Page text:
With the IPO market continuing to be unpredictable, we’re seeing a pretty good number of venture-backed start-up companies crossing the $100M revenue mark — and staying private. For years, this was the generally accepted figure for private technology and healthcare companies to reach before heading for the public markets. By then, these companies were known both for the products they made or services they delivered, as well as for who they were from a corporate perspective. Their executives were known by many of the general business reporters.

If the public markets, mergers, acquisitions or strategic investment from customers are on your horizon, you need to start thinking about how your tell your corporate story.

These start-up executives understood that before they began the process to go public, they needed to have some visibility with the financial institutions that invested in technology or healthcare start-ups. The last thing they (or the bankers) wanted was to go on their roadshow and meet with people who had no clue what they did, the size of their market, or how they compared with competitors. Telling the corporate story was essential before filing an S-1 or moving through the process, because once that S-1 was on file, initiating new marketing efforts could cause problems with the SEC.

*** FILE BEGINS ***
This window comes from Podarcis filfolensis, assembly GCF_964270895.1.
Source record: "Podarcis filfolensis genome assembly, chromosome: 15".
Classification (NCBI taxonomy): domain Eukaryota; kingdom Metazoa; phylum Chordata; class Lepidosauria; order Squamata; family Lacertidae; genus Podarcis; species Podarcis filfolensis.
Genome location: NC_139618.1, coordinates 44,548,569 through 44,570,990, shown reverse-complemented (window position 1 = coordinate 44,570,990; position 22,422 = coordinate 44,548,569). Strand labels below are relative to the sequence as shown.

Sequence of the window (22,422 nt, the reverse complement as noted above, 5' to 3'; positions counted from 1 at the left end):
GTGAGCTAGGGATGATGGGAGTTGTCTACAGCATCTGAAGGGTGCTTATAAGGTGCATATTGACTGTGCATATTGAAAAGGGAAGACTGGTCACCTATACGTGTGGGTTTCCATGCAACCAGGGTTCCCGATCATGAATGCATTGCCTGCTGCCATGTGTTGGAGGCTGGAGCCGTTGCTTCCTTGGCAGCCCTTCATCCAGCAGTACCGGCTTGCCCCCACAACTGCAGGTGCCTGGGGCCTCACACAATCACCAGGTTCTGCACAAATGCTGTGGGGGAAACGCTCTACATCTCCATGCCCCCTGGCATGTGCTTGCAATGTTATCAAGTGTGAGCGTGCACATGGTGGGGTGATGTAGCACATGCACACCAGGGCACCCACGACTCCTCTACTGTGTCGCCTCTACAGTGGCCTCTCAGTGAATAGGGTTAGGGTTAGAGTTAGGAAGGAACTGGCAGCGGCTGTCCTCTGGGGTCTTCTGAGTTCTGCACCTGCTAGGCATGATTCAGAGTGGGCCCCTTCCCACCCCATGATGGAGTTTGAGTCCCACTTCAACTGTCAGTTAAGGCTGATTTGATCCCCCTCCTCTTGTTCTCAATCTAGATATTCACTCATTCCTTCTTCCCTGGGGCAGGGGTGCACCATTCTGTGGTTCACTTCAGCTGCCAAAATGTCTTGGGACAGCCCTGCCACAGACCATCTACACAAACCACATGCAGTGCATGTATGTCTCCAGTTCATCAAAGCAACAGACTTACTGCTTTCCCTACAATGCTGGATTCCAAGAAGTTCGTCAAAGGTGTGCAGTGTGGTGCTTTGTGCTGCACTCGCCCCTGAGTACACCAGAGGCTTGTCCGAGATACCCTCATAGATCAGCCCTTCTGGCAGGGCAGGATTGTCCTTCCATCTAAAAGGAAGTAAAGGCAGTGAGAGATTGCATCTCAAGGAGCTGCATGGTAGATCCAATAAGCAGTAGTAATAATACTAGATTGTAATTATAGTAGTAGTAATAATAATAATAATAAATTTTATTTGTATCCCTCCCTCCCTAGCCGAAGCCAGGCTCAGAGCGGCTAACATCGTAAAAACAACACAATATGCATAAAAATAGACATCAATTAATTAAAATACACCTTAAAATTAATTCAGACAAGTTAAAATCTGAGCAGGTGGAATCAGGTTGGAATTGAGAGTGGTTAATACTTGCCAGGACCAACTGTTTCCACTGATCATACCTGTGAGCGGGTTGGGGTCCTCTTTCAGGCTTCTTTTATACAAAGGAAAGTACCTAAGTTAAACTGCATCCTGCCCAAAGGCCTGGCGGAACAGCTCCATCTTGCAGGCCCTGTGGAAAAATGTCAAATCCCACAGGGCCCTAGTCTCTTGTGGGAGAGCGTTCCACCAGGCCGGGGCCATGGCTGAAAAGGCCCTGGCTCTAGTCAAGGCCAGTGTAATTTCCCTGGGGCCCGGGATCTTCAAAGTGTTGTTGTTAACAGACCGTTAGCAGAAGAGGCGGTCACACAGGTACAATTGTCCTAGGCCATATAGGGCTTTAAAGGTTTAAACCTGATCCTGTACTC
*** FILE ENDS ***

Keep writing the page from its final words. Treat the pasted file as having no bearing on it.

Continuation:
This year, we’ve done projects for a handful of companies that are at that $100M revenue mark, have visibility with print and online trade publications, but aren’t yet known from a corporate perspective. We love these projects for a variety of reasons, but primarily we love them because these are companies have a great story to tell. They’re growing at a good clip, their leadership teams are executing well, they are thoughtful about what they’re doing and what they’ve learned along the way. And, they have an enviable list of customers.

More importantly, the media and influencers are interested in hearing about successful start-up companies that have reached the $100M milestone and meeting the people who are managing that growth.